There will remain eight state primaries this year after today, but none involving competitive Senate seats (unless you count Louisiana, which has the first stage of its Top Two primary on November 4). So the last chance for a GOP Senate upset–the big discussion point throughout the primaries–is in Alaska today.
It would be judged an upset if Lt. Gov. Mead Treadwell beat former Natural Resources Commissioner Dan Sullivan for the right to take on incumbent Sen. Mark Begich. But that’s mainly a matter of money and general electability rather than ideology. The bigger and ideologically significant upset would be another win by former House Speaker Joe Miller, who’s been running a poorly financed third in the race in the wake of his general election loss in 2010 to a write-in campaign from incumbent Sen. Lisa Murkowski (whom Miller had beaten in the GOP primary). It’s very unlikely to happen.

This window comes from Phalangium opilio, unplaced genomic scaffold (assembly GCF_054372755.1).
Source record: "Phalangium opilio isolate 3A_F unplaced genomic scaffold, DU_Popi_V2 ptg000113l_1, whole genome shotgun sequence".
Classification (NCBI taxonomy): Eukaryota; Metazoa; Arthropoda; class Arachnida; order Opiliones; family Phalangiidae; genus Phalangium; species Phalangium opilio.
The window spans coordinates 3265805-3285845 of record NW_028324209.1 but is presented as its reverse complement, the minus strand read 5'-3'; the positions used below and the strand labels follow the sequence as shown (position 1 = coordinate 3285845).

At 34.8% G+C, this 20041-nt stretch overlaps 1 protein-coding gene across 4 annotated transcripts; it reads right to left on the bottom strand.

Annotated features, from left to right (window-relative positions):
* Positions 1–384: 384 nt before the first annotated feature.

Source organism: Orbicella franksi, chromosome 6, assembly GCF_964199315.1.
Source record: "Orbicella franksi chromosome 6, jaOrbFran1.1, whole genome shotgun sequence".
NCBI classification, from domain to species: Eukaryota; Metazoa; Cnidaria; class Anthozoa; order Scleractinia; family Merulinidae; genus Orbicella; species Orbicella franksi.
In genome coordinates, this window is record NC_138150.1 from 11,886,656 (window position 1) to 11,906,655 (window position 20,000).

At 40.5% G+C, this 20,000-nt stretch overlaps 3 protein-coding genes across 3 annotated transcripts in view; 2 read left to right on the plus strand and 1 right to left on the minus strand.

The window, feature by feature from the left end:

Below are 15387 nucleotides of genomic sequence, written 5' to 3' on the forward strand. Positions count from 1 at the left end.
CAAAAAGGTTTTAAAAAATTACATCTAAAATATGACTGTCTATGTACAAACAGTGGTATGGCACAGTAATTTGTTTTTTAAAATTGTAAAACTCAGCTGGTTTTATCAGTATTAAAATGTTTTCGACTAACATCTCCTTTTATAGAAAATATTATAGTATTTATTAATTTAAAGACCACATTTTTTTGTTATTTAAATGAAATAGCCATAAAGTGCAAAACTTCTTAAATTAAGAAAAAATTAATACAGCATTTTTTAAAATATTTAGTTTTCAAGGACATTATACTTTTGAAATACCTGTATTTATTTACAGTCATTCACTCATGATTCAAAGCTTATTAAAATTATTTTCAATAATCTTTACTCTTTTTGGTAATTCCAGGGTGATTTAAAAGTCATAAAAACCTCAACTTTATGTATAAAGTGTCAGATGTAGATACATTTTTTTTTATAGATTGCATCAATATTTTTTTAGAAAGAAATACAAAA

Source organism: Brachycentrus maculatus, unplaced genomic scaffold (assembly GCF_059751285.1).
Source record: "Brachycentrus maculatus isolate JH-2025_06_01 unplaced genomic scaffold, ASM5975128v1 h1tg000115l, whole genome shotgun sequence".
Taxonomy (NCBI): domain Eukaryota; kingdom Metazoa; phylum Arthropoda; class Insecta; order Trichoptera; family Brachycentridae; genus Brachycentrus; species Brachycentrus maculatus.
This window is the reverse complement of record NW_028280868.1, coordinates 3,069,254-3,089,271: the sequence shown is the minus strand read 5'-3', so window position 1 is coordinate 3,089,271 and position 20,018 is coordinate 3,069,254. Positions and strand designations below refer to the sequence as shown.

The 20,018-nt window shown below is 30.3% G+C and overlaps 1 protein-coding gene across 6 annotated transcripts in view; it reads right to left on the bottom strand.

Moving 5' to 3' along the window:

The other nationally prominent race today is actually a state senate special election in VA that will determine control of the chamber. It’s a historically Democratic district, but also one that’s been trending heavily Republican in presidential contests. So Republican state delegate Ben Chafin is a solid favorite over Democrat Mike Hymes. This is the district recently abandoned by Democrat Phil Puckett in very suspicious circumstances (a cushy state job for him–which he was then forced to quit–and a judicial confirmation for his daughter).
Meanwhile, in Hawaii, as expected, Sen. Dean Schatz held onto–and actually increased–his victory margin over Rep. Collen Hanabusa in a special Senate Democratic primary. No final word yet as to whether Hanabusa will challenge the results on grounds that elections were arbitrarily held in some places on primary day but not in others. But it looks good for Schatz.